CDC: 2015 to 2016 Saw Drop in Life Expectancy in United States
Increase in rate of age-adjusted drug overdose deaths observed during same time period
THURSDAY, Dec. 21, 2017 (HealthDay News) -- From 2015 to 2016, life expectancy decreased by one-tenth of a year, and there was an increase in the rate of age-adjusted drug overdose deaths, according to two December data briefs published by the U.S. Centers for Disease Control and Prevention's National Center for Health Statistics.
Kenneth D. Kochanek, from the CDC in Atlanta, and colleagues examined 2016 U.S. mortality data and considered demographic and medical characteristics. The authors note that life expectancy was 78.6 years for the U.S. population in 2016, a decrease of one-tenth of a year from 2015. There was a 0.6 percent decrease in the age-adjusted death rate, from 733.1 to 728.8 deaths per 100,000 standard population. The 10 leading causes of death remained the same in 2016 as in 2015.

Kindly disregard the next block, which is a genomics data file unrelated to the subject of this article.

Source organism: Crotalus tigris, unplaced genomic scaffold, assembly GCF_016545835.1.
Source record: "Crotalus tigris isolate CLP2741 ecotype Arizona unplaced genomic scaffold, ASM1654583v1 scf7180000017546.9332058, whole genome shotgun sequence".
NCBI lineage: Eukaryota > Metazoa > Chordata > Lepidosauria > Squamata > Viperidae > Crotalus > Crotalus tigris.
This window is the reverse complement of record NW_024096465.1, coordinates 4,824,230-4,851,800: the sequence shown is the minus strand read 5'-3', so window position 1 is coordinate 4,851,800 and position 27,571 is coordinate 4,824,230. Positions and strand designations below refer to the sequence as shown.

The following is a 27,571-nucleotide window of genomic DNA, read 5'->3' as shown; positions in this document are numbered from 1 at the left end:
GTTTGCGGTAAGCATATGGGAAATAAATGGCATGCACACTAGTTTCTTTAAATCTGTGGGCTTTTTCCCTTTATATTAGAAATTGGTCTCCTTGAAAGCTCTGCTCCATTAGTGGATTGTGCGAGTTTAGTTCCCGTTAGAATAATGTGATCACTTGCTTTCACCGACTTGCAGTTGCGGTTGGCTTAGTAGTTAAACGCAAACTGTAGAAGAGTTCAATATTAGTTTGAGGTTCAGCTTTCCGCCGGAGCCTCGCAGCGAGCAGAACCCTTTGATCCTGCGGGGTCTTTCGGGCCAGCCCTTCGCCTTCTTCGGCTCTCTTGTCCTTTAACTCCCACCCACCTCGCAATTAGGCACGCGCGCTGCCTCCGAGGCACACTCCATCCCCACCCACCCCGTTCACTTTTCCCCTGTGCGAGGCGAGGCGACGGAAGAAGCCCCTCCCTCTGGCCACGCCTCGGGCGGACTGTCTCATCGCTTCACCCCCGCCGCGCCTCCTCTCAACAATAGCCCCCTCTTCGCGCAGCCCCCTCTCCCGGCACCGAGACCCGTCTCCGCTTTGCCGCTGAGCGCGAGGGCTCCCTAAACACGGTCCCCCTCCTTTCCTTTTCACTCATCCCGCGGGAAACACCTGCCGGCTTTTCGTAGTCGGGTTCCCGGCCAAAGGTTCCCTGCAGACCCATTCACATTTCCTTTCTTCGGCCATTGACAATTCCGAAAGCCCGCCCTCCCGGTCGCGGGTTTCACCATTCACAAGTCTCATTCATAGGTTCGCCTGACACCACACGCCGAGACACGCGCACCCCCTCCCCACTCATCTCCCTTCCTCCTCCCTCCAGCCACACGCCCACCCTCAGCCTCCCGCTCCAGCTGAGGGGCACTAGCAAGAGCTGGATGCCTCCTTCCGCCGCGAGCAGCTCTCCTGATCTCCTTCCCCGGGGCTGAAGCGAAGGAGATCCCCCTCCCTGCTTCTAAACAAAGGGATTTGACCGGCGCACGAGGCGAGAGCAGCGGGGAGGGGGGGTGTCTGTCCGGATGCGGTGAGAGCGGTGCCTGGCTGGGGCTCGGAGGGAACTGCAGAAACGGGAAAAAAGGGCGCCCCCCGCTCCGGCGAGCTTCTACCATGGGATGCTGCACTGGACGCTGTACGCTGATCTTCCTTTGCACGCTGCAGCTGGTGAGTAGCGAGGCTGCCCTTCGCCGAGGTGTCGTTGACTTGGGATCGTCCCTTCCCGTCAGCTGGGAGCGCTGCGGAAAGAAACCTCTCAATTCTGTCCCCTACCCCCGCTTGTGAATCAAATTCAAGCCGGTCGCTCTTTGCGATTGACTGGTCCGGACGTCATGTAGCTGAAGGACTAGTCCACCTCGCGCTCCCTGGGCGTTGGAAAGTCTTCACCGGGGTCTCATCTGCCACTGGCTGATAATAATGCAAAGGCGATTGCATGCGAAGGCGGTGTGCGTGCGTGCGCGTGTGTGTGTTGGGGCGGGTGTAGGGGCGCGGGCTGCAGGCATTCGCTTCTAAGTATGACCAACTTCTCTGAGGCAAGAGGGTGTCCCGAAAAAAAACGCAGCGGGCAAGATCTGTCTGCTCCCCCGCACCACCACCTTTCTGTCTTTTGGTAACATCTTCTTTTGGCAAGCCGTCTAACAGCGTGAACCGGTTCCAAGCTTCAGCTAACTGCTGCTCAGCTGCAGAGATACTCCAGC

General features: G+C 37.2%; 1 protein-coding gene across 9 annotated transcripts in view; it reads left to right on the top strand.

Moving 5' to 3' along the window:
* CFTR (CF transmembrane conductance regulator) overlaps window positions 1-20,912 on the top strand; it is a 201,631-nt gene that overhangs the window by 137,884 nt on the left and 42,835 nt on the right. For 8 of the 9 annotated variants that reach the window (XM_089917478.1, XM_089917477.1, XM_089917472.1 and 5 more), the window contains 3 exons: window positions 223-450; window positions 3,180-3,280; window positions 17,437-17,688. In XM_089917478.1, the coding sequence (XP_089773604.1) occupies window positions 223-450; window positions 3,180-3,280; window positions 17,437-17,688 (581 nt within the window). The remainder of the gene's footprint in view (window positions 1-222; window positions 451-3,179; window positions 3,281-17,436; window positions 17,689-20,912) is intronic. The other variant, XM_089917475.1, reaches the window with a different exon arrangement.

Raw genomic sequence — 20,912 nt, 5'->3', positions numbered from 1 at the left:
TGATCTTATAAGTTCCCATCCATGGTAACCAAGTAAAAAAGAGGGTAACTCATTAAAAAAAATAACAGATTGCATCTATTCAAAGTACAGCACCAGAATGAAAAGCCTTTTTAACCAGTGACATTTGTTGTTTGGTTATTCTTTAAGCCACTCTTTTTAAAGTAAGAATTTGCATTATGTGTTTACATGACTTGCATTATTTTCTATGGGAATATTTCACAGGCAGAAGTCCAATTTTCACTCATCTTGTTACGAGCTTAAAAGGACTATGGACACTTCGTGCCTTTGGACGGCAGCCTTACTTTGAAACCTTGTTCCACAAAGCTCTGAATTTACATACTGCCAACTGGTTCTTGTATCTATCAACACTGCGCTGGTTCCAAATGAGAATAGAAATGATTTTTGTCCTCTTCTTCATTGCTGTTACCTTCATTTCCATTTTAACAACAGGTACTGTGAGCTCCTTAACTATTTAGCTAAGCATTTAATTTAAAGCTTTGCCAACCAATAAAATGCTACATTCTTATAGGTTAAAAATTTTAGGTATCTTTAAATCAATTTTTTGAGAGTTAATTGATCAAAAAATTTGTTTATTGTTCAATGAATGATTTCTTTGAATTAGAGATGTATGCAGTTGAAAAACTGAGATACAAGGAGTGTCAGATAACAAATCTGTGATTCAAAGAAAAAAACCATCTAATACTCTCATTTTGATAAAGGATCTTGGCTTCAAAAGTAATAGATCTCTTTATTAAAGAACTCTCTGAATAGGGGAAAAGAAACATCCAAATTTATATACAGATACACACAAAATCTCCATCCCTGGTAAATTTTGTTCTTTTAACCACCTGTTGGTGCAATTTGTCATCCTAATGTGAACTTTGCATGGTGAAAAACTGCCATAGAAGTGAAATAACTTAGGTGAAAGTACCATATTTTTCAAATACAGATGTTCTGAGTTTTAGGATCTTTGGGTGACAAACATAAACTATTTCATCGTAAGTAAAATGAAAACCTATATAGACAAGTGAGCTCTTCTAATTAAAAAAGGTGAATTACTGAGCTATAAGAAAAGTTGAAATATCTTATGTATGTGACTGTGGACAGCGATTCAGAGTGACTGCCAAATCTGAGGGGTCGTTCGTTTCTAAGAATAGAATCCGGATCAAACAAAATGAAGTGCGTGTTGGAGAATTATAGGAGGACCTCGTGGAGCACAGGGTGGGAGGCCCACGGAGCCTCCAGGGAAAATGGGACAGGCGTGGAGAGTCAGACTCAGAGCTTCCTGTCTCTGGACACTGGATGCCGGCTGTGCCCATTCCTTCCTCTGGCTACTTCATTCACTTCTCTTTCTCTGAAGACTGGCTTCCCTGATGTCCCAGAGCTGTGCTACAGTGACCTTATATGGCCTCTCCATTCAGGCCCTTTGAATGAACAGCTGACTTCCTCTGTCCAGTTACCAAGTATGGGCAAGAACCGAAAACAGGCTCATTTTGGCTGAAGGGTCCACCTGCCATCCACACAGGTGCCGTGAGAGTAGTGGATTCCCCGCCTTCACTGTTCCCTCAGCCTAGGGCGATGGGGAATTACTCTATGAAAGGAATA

Holly Hedegaard, M.D., also from the CDC, and colleagues used data from the National Vital Statistics System to update trends in drug overdose deaths. The authors note that there were more than 63,600 drug overdose deaths in the United States in 2016. The age-adjusted rate of drug overdose deaths was 21 percent higher in 2016 than in 2015 (19.8 versus 16.3 per 100,000). The highest rates of drug overdose deaths among individuals aged 15 and older in 2016 were in adults aged 25 to 34, 35 to 44, and 45 to 54 years, at around 35 per 100,000.
"The age-adjusted rate of drug overdose deaths increased from 6.1 per 100,000 standard population in 1999 to 19.8 in 2016," Hedegaard and colleagues write.